When you’re first diagnosed with gastroparesis, it may take a while to figure out what foods you tolerate, and what foods you don’t. Without keeping track, it becomes difficult to remember what you ate and when, and what symptoms you had. Keeping track makes it easier to remember, and can be helpful when seeing your doctor. It can help you and your doctor form a meal plan, or simply keep track of symptoms. One of our writers, Nancy, has some tips and her experience with keeping track of food and symptoms.

Food journal, food log, food diary. It’s all the same thing. Your gastroenterologist (GI) or nutritionist may have recommended using a food diary when you were first diagnosed with gastroparesis (GP).  A low fat, low fiber diet is recommended. Your GI or nutritionist may have even provided you with a list of foods you should avoid, a list of foods that you can try, and sample meal plans. Unfortunately, GP is not a one size fits all diet. You need to identify foods that you can eat that do not cause you symptoms.

Getting started is hard, especially if you’re having lots of symptoms. The key to successful food management is introducing one food at a time. If you’re having lots of GP symptoms, start with liquids and work your way up to solid foods. Be sure to identify your safe food. A safe food is a food that you know you can eat without experiencing any symptoms. Identifying food that works for you may take several weeks or months. In the long run, identifying what you can and cannot eat will be a critical part of managing your GP.

Kitchen tools that you need include measuring cups and spoons and a food scale. You may also need a blender, juicer or food processor to aid in meal preparation.

There are all sorts of sample print materials and iPhone apps that are available for tracking food. Many of these focus on calories, weight loss and exercise. You can modify to suit your specific needs. A simple way to document your meals and symptoms is by using a small pocket size notebook.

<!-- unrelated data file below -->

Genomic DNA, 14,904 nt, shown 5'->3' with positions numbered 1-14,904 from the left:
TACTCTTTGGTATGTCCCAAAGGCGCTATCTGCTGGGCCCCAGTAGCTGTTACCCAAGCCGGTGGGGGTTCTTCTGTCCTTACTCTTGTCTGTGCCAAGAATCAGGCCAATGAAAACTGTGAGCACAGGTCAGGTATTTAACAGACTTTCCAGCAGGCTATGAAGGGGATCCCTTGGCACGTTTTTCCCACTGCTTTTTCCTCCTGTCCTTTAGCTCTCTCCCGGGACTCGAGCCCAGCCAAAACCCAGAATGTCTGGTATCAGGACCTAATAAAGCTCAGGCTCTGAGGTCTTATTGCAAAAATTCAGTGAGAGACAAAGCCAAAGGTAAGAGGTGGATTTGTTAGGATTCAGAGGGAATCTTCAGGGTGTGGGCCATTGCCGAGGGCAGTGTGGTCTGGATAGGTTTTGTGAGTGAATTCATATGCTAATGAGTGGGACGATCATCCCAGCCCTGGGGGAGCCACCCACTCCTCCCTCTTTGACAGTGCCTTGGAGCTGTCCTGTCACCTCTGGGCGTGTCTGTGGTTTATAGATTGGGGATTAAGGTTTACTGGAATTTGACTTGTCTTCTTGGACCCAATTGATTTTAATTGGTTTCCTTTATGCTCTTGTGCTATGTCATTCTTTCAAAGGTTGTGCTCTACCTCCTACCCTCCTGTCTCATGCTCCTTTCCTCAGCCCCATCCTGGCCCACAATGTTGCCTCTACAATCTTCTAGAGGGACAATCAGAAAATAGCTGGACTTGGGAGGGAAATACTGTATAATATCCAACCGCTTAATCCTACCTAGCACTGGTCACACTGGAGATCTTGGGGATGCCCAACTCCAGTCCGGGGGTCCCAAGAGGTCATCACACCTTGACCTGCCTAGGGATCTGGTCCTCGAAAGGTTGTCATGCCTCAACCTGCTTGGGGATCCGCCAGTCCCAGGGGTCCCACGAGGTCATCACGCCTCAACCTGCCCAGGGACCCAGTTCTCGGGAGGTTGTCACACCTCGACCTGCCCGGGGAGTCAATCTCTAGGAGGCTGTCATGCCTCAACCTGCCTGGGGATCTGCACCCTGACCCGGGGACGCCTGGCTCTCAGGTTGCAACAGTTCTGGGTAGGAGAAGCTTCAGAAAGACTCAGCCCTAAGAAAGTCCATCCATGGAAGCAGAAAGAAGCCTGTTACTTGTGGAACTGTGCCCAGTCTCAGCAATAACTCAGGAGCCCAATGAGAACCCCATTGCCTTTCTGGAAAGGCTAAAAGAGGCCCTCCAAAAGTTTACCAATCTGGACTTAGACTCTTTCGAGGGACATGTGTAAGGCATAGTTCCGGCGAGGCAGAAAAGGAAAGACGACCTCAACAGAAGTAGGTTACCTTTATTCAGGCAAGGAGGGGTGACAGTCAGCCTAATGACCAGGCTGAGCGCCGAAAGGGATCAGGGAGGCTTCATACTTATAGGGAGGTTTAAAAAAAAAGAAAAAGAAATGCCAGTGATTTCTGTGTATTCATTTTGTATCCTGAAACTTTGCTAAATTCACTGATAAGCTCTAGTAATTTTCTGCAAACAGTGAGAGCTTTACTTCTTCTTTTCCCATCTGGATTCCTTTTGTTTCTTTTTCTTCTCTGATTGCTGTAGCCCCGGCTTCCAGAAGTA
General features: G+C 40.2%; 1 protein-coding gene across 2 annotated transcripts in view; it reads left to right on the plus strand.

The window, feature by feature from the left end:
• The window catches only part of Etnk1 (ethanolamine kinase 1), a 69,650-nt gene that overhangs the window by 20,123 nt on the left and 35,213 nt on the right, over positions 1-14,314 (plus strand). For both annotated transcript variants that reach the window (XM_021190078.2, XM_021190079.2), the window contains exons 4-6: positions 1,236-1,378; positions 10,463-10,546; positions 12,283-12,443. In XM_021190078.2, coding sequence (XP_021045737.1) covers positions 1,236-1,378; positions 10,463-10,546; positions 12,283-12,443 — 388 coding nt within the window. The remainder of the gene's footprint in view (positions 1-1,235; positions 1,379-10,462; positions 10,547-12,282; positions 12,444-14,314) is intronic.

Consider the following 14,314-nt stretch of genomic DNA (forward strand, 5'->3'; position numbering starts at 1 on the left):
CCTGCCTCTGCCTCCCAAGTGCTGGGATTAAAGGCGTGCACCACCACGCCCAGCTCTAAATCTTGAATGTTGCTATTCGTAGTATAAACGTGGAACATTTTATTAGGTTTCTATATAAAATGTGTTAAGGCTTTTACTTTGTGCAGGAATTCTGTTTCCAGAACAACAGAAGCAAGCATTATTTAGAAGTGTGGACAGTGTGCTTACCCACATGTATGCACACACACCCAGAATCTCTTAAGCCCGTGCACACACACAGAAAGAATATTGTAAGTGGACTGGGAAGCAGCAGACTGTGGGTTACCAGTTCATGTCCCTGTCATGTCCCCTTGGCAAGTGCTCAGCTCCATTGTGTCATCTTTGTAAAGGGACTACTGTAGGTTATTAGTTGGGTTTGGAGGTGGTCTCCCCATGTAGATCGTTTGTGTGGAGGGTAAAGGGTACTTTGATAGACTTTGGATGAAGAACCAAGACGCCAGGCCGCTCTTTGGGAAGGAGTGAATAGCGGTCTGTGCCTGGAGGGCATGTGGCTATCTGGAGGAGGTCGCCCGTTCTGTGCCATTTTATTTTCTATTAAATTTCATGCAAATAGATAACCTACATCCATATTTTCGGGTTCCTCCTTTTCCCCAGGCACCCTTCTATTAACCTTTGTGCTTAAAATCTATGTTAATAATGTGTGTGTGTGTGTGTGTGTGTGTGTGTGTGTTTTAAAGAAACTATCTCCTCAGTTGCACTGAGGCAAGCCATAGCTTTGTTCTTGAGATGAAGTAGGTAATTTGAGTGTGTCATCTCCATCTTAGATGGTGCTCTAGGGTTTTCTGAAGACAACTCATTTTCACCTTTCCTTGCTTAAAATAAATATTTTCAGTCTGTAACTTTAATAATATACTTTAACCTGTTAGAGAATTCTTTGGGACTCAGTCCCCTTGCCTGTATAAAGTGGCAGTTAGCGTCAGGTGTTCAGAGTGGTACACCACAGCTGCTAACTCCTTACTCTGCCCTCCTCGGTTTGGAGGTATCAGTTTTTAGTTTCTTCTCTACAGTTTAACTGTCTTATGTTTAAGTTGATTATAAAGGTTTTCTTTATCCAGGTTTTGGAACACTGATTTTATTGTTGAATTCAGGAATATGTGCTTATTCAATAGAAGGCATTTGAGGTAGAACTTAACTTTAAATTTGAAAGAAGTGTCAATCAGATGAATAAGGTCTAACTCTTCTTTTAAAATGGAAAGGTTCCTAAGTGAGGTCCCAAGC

You need to track what time you ate, the amount, the food item, and your digestive symptoms.  For example:

Breakfast 6:30am

½ cup skim milk

2/3 cup Kellogg corn flakes

½ cup canned diced peaches

No symptoms

Snack 9:30am

String Cheese

Moderate stomach pain

Record each food item right after you’ve eaten. If you’re struggling with symptoms, you may want to include how the food was prepared (baked, broiled, fried, steamed, grilled, etc.) and any seasoning that was used in preparation. When eating out, use your hand to measure food size.

When I was first diagnosed with GP, I had a little note book that I easily slip into my pocket. I tracked what I ate, portion size, and any symptoms I experienced throughout the day. My rule of thumb for portion size was to never eat anything larger than my palm. When I met with my nutritionist, I discussed my food findings and my boredom with the foods I was eating. She recommended other foods to try. I also purchased several Gastroparesis specific cookbooks and have tried several of the recipes. Its expanded what I can eat and eliminated my food boredom.

During your meals, chew your food slowly. Drink liquids throughout the meal. Eat 4-6 small meals per day. Avoid foods high in fat and fiber as they may delay your stomach emptying and cause symptoms. Remember to document what you’ve consumed at a meal or snack and list any symptoms you’re experiencing. Bring your food diary to your appointments with your GI or nutritionist to aid in discussing your mealtime practices.


Academy of Nutrition and Dietetics




If you have any experience with food journaling, or any tips and tricks you’d like to share, email me at smiths@g-pact.org.